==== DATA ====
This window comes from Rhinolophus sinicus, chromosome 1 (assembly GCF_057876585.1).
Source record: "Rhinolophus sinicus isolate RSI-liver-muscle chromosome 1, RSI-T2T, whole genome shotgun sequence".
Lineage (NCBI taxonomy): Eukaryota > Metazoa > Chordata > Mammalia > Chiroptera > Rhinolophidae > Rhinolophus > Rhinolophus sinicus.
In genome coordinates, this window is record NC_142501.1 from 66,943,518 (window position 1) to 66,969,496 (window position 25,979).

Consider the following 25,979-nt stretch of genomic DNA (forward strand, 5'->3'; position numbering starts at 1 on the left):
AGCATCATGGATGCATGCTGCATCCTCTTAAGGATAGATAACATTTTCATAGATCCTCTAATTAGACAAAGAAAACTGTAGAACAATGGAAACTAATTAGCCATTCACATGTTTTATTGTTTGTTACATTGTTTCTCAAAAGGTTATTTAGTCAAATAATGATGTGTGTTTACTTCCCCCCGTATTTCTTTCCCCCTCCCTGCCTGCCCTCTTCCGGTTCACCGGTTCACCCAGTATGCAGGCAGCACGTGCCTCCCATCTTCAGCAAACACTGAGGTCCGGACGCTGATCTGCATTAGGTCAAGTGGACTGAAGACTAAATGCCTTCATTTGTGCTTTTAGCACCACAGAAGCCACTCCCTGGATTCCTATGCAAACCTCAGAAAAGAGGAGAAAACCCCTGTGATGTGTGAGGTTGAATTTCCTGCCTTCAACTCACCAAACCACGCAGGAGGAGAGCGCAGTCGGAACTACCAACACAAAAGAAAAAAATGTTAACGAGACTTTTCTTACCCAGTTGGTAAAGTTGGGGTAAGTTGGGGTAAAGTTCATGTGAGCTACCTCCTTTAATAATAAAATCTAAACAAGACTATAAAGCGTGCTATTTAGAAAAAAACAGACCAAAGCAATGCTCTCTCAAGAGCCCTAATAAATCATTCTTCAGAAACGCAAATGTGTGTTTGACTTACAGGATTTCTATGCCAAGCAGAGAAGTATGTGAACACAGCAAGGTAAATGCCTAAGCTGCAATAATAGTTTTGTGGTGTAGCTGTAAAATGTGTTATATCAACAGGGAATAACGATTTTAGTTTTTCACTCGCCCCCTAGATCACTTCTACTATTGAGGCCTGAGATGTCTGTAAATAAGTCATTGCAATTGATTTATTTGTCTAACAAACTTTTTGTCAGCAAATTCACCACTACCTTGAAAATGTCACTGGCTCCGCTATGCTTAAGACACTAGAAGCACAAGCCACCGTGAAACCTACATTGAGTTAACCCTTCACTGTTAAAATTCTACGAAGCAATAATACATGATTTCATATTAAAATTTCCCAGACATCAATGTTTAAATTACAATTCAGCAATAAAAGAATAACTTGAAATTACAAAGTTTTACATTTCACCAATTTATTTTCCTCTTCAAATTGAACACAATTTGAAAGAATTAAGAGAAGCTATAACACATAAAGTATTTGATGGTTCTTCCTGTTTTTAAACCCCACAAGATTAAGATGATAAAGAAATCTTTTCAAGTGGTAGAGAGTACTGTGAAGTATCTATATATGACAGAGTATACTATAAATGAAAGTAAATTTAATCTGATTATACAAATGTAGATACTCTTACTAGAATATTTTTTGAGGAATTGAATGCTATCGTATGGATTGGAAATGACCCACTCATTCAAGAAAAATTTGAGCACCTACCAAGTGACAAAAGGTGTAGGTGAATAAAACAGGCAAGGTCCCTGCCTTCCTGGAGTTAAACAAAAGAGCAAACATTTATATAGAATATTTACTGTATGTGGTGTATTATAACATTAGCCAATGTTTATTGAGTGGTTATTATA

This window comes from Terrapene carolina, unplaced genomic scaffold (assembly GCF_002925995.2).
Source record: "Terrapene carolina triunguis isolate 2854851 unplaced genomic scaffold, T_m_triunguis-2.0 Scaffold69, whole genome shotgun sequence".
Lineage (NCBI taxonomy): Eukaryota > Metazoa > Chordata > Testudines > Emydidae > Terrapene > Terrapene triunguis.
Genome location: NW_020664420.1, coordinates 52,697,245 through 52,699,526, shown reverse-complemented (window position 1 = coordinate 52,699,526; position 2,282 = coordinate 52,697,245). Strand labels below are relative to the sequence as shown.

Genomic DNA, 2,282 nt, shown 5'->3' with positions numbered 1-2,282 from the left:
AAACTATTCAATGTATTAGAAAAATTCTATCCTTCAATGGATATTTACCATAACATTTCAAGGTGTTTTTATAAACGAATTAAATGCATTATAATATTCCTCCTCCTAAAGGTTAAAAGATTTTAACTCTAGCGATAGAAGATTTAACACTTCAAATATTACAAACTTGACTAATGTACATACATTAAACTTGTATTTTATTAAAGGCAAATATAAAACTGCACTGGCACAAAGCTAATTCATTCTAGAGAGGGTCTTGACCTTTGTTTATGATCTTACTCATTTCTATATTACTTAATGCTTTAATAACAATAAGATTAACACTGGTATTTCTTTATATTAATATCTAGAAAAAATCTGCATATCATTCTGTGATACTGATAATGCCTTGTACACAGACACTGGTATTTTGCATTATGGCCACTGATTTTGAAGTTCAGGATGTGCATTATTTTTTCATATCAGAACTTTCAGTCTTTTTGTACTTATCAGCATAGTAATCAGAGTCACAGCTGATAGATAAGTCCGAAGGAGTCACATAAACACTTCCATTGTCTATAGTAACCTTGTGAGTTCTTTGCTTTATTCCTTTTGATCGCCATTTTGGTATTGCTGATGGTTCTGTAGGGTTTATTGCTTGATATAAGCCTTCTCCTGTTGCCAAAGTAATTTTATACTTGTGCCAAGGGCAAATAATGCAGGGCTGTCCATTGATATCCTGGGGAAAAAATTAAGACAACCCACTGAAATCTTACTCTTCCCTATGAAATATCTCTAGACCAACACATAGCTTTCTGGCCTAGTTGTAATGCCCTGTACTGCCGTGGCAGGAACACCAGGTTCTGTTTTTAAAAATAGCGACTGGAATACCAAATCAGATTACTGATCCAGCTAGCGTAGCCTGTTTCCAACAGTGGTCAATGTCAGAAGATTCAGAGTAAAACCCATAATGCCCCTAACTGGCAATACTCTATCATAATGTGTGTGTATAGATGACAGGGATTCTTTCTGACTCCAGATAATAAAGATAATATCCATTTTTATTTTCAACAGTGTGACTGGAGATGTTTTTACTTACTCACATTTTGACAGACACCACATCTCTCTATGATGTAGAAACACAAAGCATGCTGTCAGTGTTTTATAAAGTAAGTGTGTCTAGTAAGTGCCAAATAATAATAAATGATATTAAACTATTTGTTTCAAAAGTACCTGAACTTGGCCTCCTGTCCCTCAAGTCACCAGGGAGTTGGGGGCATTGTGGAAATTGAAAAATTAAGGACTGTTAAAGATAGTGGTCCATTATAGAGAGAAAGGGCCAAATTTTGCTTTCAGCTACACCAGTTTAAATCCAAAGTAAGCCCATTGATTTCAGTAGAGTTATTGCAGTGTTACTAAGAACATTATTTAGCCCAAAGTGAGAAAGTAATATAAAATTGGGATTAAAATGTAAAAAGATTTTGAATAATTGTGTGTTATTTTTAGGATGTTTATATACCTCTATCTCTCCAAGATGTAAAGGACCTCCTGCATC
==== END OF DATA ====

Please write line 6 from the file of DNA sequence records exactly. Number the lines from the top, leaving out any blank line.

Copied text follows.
AGCATCATGGATGCATGCTGCATCCTCTTAAGGATAGATAACATTTTCATAGATCCTCTAATTAGACAAAGAAAACTGTAGAACAATGGAAACTAATTAGCCATTCACATGTTTTATTGTTTGTTACATTGTTTCTCAAAAGGTTATTTAGTCAAATAATGATGTGTGTTTACTTCCCCCCGTATTTCTTTCCCCCTCCCTGCCTGCCCTCTTCCGGTTCACCGGTTCACCCAGTATGCAGGCAGCACGTGCCTCCCATCTTCAGCAAACACTGAGGTCCGGACGCTGATCTGCATTAGGTCAAGTGGACTGAAGACTAAATGCCTTCATTTGTGCTTTTAGCACCACAGAAGCCACTCCCTGGATTCCTATGCAAACCTCAGAAAAGAGGAGAAAACCCCTGTGATGTGTGAGGTTGAATTTCCTGCCTTCAACTCACCAAACCACGCAGGAGGAGAGCGCAGTCGGAACTACCAACACAAAAGAAAAAAATGTTAACGAGACTTTTCTTACCCAGTTGGTAAAGTTGGGGTAAGTTGGGGTAAAGTTCATGTGAGCTACCTCCTTTAATAATAAAATCTAAACAAGACTATAAAGCGTGCTATTTAGAAAAAAACAGACCAAAGCAATGCTCTCTCAAGAGCCCTAATAAATCATTCTTCAGAAACGCAAATGTGTGTTTGACTTACAGGATTTCTATGCCAAGCAGAGAAGTATGTGAACACAGCAAGGTAAATGCCTAAGCTGCAATAATAGTTTTGTGGTGTAGCTGTAAAATGTGTTATATCAACAGGGAATAACGATTTTAGTTTTTCACTCGCCCCCTAGATCACTTCTACTATTGAGGCCTGAGATGTCTGTAAATAAGTCATTGCAATTGATTTATTTGTCTAACAAACTTTTTGTCAGCAAATTCACCACTACCTTGAAAATGTCACTGGCTCCGCTATGCTTAAGACACTAGAAGCACAAGCCACCGTGAAACCTACATTGAGTTAACCCTTCACTGTTAAAATTCTACGAAGCAATAATACATGATTTCATATTAAAATTTCCCAGACATCAATGTTTAAATTACAATTCAGCAATAAAAGAATAACTTGAAATTACAAAGTTTTACATTTCACCAATTTATTTTCCTCTTCAAATTGAACACAATTTGAAAGAATTAAGAGAAGCTATAACACATAAAGTATTTGATGGTTCTTCCTGTTTTTAAACCCCACAAGATTAAGATGATAAAGAAATCTTTTCAAGTGGTAGAGAGTACTGTGAAGTATCTATATATGACAGAGTATACTATAAATGAAAGTAAATTTAATCTGATTATACAAATGTAGATACTCTTACTAGAATATTTTTTGAGGAATTGAATGCTATCGTATGGATTGGAAATGACCCACTCATTCAAGAAAAATTTGAGCACCTACCAAGTGACAAAAGGTGTAGGTGAATAAAACAGGCAAGGTCCCTGCCTTCCTGGAGTTAAACAAAAGAGCAAACATTTATATAGAATATTTACTGTATGTGGTGTATTATAACATTAGCCAATGTTTATTGAGTGGTTATTATA